Processing Treatments for Mitigating Acrylamide Formation in Sweetpotato French Fries

Van-Den Truong V. T., Pascua Y. T., Reynolds R., Thompson R. L., PALAZOĞLU T. K., ATAÇ MOGOL B., ...More

JOURNAL OF AGRICULTURAL AND FOOD CHEMISTRY, vol.62, no.1, pp.310-316, 2014 (SCI-Expanded) identifier identifier identifier

  • Publication Type: Article / Article
  • Volume: 62 Issue: 1
  • Publication Date: 2014
  • Doi Number: 10.1021/jf404290v
  • Journal Indexes: Science Citation Index Expanded (SCI-EXPANDED), Scopus
  • Page Numbers: pp.310-316
  • Keywords: sweet potatoes, Ipomoea batatas, sugars, asparagine, acrylamide French fries, REDUCTION, CULTIVARS, PRODUCTS, TUBERS, FUTURE, LEVEL, FOODS
  • Hacettepe University Affiliated: Yes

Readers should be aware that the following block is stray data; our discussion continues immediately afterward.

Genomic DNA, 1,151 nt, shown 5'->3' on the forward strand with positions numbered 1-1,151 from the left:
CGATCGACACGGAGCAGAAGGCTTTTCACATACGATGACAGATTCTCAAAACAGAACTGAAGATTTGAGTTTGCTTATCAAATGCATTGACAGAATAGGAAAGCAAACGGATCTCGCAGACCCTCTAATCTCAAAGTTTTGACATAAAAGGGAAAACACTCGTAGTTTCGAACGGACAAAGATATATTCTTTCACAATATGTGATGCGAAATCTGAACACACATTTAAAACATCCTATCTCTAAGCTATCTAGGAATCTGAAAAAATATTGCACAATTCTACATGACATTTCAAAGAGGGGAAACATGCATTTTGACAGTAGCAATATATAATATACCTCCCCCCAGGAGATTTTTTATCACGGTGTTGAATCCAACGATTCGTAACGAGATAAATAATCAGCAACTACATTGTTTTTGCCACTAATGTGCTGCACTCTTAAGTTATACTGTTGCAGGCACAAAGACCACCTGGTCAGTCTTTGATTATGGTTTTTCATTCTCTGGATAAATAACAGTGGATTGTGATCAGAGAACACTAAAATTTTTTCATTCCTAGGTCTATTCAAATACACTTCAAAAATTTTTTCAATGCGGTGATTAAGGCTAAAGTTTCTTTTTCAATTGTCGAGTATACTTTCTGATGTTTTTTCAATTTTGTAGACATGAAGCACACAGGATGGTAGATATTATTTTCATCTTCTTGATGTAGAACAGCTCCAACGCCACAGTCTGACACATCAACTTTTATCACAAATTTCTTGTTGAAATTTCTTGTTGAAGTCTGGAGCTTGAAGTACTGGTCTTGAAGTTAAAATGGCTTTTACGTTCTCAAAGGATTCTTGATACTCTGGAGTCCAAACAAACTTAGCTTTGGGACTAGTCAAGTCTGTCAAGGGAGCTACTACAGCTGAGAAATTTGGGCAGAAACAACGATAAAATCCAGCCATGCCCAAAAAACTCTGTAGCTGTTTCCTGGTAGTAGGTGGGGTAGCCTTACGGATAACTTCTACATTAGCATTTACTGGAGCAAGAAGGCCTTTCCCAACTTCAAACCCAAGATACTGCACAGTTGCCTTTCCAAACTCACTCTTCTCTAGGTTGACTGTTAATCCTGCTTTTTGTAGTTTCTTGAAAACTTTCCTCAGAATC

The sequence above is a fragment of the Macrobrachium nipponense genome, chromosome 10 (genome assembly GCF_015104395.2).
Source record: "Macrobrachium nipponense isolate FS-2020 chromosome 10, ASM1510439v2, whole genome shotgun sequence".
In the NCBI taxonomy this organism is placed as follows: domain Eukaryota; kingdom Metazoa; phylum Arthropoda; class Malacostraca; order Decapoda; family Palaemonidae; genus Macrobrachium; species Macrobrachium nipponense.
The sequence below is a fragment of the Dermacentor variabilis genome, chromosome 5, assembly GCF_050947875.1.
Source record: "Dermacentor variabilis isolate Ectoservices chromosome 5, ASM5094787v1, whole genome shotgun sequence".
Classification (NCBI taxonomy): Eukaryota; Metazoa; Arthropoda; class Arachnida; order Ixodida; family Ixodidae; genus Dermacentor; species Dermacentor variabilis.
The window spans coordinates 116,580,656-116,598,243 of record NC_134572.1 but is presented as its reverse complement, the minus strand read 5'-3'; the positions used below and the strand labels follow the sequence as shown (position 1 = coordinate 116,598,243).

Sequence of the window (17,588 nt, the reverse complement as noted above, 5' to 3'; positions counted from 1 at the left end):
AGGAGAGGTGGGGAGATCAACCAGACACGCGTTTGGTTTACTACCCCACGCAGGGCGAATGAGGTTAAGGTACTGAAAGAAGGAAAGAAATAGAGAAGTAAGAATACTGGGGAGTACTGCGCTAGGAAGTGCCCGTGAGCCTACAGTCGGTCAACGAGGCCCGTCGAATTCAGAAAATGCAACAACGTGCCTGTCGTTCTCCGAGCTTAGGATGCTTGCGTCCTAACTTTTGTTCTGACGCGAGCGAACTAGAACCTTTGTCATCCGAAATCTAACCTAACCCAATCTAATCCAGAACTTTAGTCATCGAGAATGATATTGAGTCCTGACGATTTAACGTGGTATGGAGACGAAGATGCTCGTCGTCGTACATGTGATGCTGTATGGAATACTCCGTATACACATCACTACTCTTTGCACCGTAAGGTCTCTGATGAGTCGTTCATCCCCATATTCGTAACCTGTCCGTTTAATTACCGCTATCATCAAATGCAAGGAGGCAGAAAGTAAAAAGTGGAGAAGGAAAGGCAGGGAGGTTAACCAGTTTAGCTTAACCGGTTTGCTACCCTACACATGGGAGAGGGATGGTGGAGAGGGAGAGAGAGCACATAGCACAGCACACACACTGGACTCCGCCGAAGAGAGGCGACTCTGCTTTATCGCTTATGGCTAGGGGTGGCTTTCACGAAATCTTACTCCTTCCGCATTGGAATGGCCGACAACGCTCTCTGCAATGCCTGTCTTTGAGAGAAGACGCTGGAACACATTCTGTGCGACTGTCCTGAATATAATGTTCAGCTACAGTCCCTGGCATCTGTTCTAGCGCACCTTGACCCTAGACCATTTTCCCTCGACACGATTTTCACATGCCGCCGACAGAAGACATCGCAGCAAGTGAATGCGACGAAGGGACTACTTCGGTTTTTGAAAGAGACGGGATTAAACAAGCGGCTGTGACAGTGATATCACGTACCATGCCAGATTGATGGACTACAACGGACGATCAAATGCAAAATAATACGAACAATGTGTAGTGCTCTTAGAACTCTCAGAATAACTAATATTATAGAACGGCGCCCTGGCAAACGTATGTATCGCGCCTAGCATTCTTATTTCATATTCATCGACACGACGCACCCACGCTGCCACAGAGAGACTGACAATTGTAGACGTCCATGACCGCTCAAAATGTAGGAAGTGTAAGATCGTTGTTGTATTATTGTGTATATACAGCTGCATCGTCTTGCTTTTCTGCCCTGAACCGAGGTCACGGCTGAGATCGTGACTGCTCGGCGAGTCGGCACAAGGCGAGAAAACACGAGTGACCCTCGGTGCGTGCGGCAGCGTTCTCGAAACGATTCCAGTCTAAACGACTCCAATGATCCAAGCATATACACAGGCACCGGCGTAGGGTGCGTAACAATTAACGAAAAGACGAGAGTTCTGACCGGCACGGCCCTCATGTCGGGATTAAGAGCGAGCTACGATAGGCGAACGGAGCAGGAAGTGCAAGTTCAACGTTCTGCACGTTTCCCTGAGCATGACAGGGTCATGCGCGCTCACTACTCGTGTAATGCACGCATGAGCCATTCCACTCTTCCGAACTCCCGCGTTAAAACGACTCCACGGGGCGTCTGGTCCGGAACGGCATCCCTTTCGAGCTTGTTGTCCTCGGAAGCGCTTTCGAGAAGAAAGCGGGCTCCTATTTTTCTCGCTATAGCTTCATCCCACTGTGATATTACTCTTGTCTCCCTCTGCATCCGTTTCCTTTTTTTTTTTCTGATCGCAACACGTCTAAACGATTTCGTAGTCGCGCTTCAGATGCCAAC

Acrylamide formation in sweetpotato French fries (SPFF) is likely a potential health concern as there is an increasing demand for good-quality fries from carotene-rich sweetpotatoes (SP). This is the first report on acrylamide formation in SPFF as affected by processing methods. Acrylamide levels in SPFF from untreated SP strips fried at 165 degrees C for 2, 3, and 5 mm were 124.9, 255.5, and 452.0 ng/g fresh weight, which were reduced by about 7 times to 16.3, 36.9, and 58.3 ng/g, respectively, when the strips were subjected to processing that included water blanching and soaking in 0.5% sodium acid pyrophosphate before frying. An additional step of strip soaking in 0.4% calcium chloride solution before par-frying increased the calcium content from 0.2 to 0.8 mg/g and decreased the acrylamide levels to 6.3, 17.6, and 35.4 ng/g, respectively. SPFF with acrylamide level of <100 ng/g or several times lower than that of white potato French fries can be obtained by integrating processing treatments commonly used in the food industry.